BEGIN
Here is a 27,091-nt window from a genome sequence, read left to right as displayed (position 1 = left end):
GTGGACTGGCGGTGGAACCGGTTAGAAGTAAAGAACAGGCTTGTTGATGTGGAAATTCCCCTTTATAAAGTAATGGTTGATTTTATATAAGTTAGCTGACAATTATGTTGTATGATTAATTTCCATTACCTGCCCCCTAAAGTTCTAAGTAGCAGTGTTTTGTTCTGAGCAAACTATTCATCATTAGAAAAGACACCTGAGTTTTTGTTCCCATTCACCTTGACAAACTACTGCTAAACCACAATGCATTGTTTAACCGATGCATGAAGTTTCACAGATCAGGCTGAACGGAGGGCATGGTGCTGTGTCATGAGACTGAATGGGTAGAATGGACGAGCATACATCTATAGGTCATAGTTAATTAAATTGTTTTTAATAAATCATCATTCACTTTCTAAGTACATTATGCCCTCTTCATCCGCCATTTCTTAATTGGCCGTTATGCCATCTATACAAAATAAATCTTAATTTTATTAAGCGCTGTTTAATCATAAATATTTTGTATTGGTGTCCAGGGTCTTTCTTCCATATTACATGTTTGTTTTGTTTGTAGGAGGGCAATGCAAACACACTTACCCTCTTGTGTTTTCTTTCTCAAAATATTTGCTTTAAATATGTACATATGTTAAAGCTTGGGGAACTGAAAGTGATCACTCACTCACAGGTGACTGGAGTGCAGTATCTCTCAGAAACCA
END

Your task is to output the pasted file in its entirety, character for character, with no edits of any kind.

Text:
Here is a 27,091-nt window from a genome sequence, read left to right as displayed (position 1 = left end):
GTGGACTGGCGGTGGAACCGGTTAGAAGTAAAGAACAGGCTTGTTGATGTGGAAATTCCCCTTTATAAAGTAATGGTTGATTTTATATAAGTTAGCTGACAATTATGTTGTATGATTAATTTCCATTACCTGCCCCCTAAAGTTCTAAGTAGCAGTGTTTTGTTCTGAGCAAACTATTCATCATTAGAAAAGACACCTGAGTTTTTGTTCCCATTCACCTTGACAAACTACTGCTAAACCACAATGCATTGTTTAACCGATGCATGAAGTTTCACAGATCAGGCTGAACGGAGGGCATGGTGCTGTGTCATGAGACTGAATGGGTAGAATGGACGAGCATACATCTATAGGTCATAGTTAATTAAATTGTTTTTAATAAATCATCATTCACTTTCTAAGTACATTATGCCCTCTTCATCCGCCATTTCTTAATTGGCCGTTATGCCATCTATACAAAATAAATCTTAATTTTATTAAGCGCTGTTTAATCATAAATATTTTGTATTGGTGTCCAGGGTCTTTCTTCCATATTACATGTTTGTTTTGTTTGTAGGAGGGCAATGCAAACACACTTACCCTCTTGTGTTTTCTTTCTCAAAATATTTGCTTTAAATATGTACATATGTTAAAGCTTGGGGAACTGAAAGTGATCACTCACTCACAGGTGACTGGAGTGCAGTATCTCTCAGAAACCA